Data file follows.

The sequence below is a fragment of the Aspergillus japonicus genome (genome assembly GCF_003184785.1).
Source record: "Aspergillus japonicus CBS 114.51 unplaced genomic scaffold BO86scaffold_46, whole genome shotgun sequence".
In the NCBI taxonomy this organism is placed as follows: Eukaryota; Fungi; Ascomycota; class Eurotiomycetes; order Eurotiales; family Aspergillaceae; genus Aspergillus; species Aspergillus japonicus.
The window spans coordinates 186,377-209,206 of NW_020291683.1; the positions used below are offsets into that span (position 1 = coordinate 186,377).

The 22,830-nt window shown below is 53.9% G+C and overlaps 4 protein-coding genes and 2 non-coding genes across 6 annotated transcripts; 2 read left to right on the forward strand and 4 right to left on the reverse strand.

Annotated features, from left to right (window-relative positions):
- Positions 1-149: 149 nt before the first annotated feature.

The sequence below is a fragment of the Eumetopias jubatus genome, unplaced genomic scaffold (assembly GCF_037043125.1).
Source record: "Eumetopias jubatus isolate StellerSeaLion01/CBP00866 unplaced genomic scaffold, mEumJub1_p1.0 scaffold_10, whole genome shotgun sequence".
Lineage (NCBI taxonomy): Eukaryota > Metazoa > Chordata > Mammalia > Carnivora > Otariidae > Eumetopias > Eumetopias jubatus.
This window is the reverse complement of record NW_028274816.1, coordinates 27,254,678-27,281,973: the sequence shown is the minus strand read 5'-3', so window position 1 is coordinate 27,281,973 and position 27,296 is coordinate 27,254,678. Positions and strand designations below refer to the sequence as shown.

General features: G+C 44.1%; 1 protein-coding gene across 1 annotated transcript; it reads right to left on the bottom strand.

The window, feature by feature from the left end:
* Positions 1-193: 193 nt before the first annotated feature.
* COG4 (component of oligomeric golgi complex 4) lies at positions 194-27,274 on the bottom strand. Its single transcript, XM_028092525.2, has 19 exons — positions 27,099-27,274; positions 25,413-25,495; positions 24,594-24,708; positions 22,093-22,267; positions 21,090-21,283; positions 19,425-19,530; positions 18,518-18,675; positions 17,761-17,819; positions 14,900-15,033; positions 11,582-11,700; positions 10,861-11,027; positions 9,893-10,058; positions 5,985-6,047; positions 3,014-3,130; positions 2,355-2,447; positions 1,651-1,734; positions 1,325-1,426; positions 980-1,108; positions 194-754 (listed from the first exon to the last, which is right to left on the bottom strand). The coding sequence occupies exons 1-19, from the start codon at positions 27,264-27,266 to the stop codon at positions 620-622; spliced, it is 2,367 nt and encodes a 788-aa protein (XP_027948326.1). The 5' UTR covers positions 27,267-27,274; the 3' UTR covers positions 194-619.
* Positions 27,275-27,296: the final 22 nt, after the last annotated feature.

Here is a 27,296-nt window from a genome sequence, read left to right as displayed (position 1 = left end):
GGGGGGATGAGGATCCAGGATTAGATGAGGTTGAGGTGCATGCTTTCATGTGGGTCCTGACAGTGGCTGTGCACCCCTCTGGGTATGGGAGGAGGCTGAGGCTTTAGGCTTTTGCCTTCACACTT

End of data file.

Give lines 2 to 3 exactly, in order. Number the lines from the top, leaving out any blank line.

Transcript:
Source record: "Aspergillus japonicus CBS 114.51 unplaced genomic scaffold BO86scaffold_46, whole genome shotgun sequence".
In the NCBI taxonomy this organism is placed as follows: Eukaryota; Fungi; Ascomycota; class Eurotiomycetes; order Eurotiales; family Aspergillaceae; genus Aspergillus; species Aspergillus japonicus.